Trump backs bill that would halve le­gal im­mi­gra­tion

Austin American-Statesman - - FRONT PAGE - Pe­ter Baker

WASH­ING­TON — Pres­i­dent Don­ald Trump em­braced leg­is­la­tion on Wed­nes­day that would cut le­gal im­mi­gra­tion to the United States in half within a decade by sharply cur­tail­ing the abil­ity of U.S. cit­i­zens and le­gal res­i­dents to bring fam­ily mem­bers into the coun­try.

Ar­gu­ing that the U.S. has taken in too many low-skilled im­mi­grants for too long, Trump in­vited two Repub­li­can se­na­tors to the White House to put his weight be­hind their bill that would judge ap­pli­cants for le­gal res­i­dency on the ba­sis of ed­u­ca­tion, lan­guage abil­ity and job abil­i­ties that would ben­e­fit the coun­try.

“This com­pet­i­tive ap­pli­ca­tion process will fa­vor ap­pli­cants who can speak English, fi­nan­cially sup­port them­selves and their fam­i­lies and demon­strate skills that will con­trib­ute to our econ­omy,” Trump said.

“This leg­is­la­tion,” he added, “will not only re­store our com­pet­i­tive edge in the 21st cen­tury, but it will re­store the sa­cred bonds of trust between Amer­ica and its cit­i­zens. This leg­is­la­tion demon­strates our com­pas­sion for strug­gling Amer­i­can fam­i­lies who de­serve an im­mi­gra­tion sys­tem

that puts their needs first and that puts Amer­ica first.”

The bill, spon­sored by Sens. Tom Cot­ton of Arkansas and David Per­due of Georgia, would re­duce over­all le­gal im­mi­gra­tion by 41 per­cent in its first year and by 50 per­cent by its 10th year, ac­cord­ing to pro­jec­tions cited by its au­thors. The re­duc­tions would come al­most en­tirely from those brought in through fam­ily ties.

The num­ber of im­mi­grants granted le­gal res­i­dency on the ba­sis of job skills, about 140,000, would re­main roughly the same, though a much higher pro­por­tion of the re­duced over­all num­ber.

The pro­posal re­vives an idea that was in­cluded in broader im­mi­gra­tion leg­is­la­tion sup­ported by Pres­i­dent Ge­orge W. Bush in 2007 but that failed in Congress. Repub­li­can sup­port­ers ar­gued that it would mod­ern­ize im­mi­gra­tion pol­icy that had not been up­dated sig­nif­i­cantly in half a cen­tury, but crit­ics in both par­ties con­tended it would harm the econ­omy by keep­ing out work­ers who fill lowwage jobs that Amer­i­cans did not want.

Un­der the cur­rent sys­tem, most le­gal im­mi­grants are ad­mit­ted to the U.S. based on fam­ily ties. U.S. cit­i­zens can spon­sor spouses, par­ents and mi­nor chil­dren for visas that are not sub­ject to any nu­mer­i­cal caps, while sib­lings and adult chil­dren get pref­er­ences for a lim­ited num­ber of visas avail­able to them. Le­gal per­ma­nent res­i­dents hold­ing green cards can also spon­sor spouses and chil­dren.

In 2014, 64 per­cent of more than 1 mil­lion im­mi­grants ad­mit­ted with le­gal res­i­dency were im­me­di­ate rel­a­tives of U.S. cit­i­zens or spon­sored by fam­ily mem­bers. Just 15 per­cent en­tered on the ba­sis of em­ploy­ment-based pref­er­ences, ac­cord­ing to the Mi­gra­tion Pol­icy In­sti­tute, an in­de­pen­dent re­search or­ga­ni­za­tion. But that does not mean those who came in on fam­ily ties were nec­es­sar­ily low skilled or un­e­d­u­cated.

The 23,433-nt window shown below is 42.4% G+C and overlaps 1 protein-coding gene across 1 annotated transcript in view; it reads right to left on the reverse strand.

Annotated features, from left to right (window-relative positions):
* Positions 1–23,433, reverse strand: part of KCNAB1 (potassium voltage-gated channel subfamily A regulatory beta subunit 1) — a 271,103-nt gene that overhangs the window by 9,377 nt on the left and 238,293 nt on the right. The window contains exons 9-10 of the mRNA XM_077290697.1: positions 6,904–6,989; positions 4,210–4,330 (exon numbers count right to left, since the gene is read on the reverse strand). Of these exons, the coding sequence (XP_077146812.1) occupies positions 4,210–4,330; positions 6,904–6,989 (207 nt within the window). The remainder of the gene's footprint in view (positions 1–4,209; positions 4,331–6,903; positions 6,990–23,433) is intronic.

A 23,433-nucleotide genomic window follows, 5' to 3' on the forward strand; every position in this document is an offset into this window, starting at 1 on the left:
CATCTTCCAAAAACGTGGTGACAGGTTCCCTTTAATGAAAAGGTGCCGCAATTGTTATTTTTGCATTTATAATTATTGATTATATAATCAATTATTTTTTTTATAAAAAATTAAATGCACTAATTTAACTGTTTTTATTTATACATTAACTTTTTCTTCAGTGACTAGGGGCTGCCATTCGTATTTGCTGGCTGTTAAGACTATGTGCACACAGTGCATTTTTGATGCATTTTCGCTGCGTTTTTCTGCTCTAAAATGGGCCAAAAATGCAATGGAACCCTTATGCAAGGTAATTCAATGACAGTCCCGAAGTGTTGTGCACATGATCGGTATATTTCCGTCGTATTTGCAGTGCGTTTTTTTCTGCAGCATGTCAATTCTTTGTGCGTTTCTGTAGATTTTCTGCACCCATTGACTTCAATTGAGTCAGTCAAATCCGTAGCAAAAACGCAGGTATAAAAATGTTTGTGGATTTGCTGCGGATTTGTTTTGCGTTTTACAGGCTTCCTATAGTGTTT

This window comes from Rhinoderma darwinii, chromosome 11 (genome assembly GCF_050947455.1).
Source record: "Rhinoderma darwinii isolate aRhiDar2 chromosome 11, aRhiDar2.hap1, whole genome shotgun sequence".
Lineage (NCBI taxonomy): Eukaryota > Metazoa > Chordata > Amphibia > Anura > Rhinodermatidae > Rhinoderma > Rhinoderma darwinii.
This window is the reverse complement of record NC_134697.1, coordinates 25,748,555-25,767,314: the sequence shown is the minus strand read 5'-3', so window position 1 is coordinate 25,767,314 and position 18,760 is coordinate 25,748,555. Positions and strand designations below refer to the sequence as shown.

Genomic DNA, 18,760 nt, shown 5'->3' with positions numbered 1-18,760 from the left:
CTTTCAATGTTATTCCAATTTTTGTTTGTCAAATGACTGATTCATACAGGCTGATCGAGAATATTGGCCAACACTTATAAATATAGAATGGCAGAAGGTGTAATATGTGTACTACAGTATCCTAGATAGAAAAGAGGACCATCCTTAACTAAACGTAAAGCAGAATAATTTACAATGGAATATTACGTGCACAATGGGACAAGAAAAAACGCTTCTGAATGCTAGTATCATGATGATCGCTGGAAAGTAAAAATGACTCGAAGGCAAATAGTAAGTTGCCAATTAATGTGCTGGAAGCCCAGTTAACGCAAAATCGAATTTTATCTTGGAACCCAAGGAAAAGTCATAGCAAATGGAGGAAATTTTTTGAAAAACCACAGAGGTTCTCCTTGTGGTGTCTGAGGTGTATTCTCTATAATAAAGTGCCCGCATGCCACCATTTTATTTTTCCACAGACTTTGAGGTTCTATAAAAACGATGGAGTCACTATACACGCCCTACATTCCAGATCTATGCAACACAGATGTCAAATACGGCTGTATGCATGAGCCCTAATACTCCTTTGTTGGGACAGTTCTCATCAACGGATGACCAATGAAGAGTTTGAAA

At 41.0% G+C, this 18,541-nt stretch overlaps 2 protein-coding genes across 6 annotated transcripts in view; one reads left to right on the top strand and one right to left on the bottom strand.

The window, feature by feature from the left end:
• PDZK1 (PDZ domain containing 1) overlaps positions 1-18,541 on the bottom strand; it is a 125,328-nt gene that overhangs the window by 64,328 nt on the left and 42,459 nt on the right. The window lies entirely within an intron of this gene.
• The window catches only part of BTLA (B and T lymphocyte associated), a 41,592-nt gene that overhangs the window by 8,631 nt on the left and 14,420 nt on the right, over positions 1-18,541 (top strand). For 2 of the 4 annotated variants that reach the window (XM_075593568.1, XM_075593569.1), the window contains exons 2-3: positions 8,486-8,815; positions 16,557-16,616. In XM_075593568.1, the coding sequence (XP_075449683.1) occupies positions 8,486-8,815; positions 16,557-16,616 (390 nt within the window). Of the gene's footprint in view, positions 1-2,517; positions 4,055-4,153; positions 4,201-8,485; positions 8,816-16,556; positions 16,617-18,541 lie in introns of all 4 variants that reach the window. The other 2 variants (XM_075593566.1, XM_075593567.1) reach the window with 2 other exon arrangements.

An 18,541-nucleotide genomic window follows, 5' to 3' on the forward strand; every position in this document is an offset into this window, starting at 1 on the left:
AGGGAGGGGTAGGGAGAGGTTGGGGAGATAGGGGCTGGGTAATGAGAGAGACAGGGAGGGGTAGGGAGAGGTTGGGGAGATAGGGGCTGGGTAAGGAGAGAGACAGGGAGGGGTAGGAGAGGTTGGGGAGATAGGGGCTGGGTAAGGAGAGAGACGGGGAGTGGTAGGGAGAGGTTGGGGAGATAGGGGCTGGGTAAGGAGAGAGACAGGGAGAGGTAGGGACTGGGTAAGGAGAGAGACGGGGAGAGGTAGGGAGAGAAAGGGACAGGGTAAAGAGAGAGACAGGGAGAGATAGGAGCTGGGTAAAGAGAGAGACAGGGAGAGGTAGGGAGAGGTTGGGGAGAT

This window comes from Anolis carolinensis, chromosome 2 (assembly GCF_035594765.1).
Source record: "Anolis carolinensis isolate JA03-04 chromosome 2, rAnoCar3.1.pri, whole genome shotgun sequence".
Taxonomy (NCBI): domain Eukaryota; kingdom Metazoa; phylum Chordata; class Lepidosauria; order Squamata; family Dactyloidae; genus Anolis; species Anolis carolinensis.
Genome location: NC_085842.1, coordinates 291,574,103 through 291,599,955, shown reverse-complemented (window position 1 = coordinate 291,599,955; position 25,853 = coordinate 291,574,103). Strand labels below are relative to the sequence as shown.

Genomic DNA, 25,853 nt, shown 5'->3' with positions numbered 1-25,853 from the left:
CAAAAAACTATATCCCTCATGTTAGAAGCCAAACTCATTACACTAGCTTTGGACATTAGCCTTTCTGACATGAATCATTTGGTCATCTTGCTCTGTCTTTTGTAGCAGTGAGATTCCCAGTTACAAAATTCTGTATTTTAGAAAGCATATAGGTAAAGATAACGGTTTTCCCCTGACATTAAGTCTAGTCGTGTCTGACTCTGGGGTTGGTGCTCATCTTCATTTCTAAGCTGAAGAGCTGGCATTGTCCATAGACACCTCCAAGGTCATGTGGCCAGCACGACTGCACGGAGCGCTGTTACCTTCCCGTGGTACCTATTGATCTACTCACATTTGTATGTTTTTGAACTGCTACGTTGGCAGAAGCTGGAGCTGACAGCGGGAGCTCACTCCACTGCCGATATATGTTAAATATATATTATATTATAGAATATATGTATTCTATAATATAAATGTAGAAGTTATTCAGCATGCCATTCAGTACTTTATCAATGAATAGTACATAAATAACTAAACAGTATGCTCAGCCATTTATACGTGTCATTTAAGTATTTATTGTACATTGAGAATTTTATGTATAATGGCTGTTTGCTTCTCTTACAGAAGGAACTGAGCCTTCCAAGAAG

The pro­jec­tions cited by the spon­sors said le­gal im­mi­gra­tion would de­crease to 637,960 af­ter a year and to 539,958 af­ter a decade.

The leg­is­la­tion would es­tab­lish a sys­tem of skills points based on ed­u­ca­tion, English speak­ing abil­ity, high-pay­ing job of­fers, age, record of achieve­ment and en­tre­pre­neur­ial ini­tia­tive. But while it would still al­low the spouses and mi­nor chil­dren of Amer­i­cans and le­gal res­i­dents to come in, it would elim­i­nate pref­er­ence for other rel­a­tives, like sib­lings and adult chil­dren. The bill would cre­ate a re­new­able tem­po­rary visa for el­derly par­ents who come for care­tak­ing pur­poses.

The leg­is­la­tion would limit refugees of­fered per­ma­nent res­i­dency to 50,000 a year and elim­i­nate a di­ver­sity visa lot­tery that the spon­sors said does not pro­mote di­ver­sity. The se­na­tors said their bill is meant to em­u­late “merit-based” sys­tems in Canada and Australia.

“Our cur­rent sys­tem does not work,” Per­due said. “It keeps Amer­ica from be­ing com­pet­i­tive.”

Cot­ton re­jected the no­tion that the cur­rent sys­tem was a sym­bol of U.S. com­pas­sion.

“It’s a sym­bol that we’re not com­mit­ted to work­ing-class Amer­i­cans, and we need to change that,” he said.

But Sen. Lind­sey Gra­ham, R-S.C., crit­i­cized the mea­sure, not­ing that agriculture is his state’s No. 1 in­dus­try and tourism is No. 2.

“If this pro­posal were to be­come law, it would be dev­as­tat­ing to our state’s econ­omy, which re­lies on this im­mi­grant work­force,” he said.

“Ho­tels, restau­rants, golf cour­ses and farm­ers,” he added, “will tell you this pro­posal to cut le­gal im­mi­gra­tion in half would put their business in peril.”

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